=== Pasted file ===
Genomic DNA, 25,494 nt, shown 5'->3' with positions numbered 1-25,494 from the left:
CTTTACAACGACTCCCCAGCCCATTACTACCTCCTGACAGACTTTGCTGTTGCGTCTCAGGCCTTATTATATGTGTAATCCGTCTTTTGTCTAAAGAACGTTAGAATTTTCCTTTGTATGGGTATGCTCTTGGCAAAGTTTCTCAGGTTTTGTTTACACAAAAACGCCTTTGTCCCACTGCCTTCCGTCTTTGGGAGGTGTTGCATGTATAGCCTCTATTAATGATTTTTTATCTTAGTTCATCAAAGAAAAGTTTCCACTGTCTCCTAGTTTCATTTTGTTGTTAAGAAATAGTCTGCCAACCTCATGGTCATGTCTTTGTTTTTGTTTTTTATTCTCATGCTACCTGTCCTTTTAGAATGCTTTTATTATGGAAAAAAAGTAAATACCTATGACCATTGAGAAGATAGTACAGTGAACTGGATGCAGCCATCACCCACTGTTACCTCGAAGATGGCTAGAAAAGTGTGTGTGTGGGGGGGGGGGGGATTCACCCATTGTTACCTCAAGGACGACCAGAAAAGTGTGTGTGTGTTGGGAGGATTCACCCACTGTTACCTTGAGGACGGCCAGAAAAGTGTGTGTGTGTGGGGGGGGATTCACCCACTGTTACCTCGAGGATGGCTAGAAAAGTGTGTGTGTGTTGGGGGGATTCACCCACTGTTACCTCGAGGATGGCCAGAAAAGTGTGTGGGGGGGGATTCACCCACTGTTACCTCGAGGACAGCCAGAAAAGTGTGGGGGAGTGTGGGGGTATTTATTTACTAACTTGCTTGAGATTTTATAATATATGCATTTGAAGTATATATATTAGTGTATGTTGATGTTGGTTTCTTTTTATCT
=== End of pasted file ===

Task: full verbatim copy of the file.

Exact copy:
Genomic DNA, 25,494 nt, shown 5'->3' with positions numbered 1-25,494 from the left:
CTTTACAACGACTCCCCAGCCCATTACTACCTCCTGACAGACTTTGCTGTTGCGTCTCAGGCCTTATTATATGTGTAATCCGTCTTTTGTCTAAAGAACGTTAGAATTTTCCTTTGTATGGGTATGCTCTTGGCAAAGTTTCTCAGGTTTTGTTTACACAAAAACGCCTTTGTCCCACTGCCTTCCGTCTTTGGGAGGTGTTGCATGTATAGCCTCTATTAATGATTTTTTATCTTAGTTCATCAAAGAAAAGTTTCCACTGTCTCCTAGTTTCATTTTGTTGTTAAGAAATAGTCTGCCAACCTCATGGTCATGTCTTTGTTTTTGTTTTTTATTCTCATGCTACCTGTCCTTTTAGAATGCTTTTATTATGGAAAAAAAGTAAATACCTATGACCATTGAGAAGATAGTACAGTGAACTGGATGCAGCCATCACCCACTGTTACCTCGAAGATGGCTAGAAAAGTGTGTGTGTGGGGGGGGGGGGGATTCACCCATTGTTACCTCAAGGACGACCAGAAAAGTGTGTGTGTGTTGGGAGGATTCACCCACTGTTACCTTGAGGACGGCCAGAAAAGTGTGTGTGTGTGGGGGGGGATTCACCCACTGTTACCTCGAGGATGGCTAGAAAAGTGTGTGTGTGTTGGGGGGATTCACCCACTGTTACCTCGAGGATGGCCAGAAAAGTGTGTGGGGGGGGATTCACCCACTGTTACCTCGAGGACAGCCAGAAAAGTGTGGGGGAGTGTGGGGGTATTTATTTACTAACTTGCTTGAGATTTTATAATATATGCATTTGAAGTATATATATTAGTGTATGTTGATGTTGGTTTCTTTTTATCT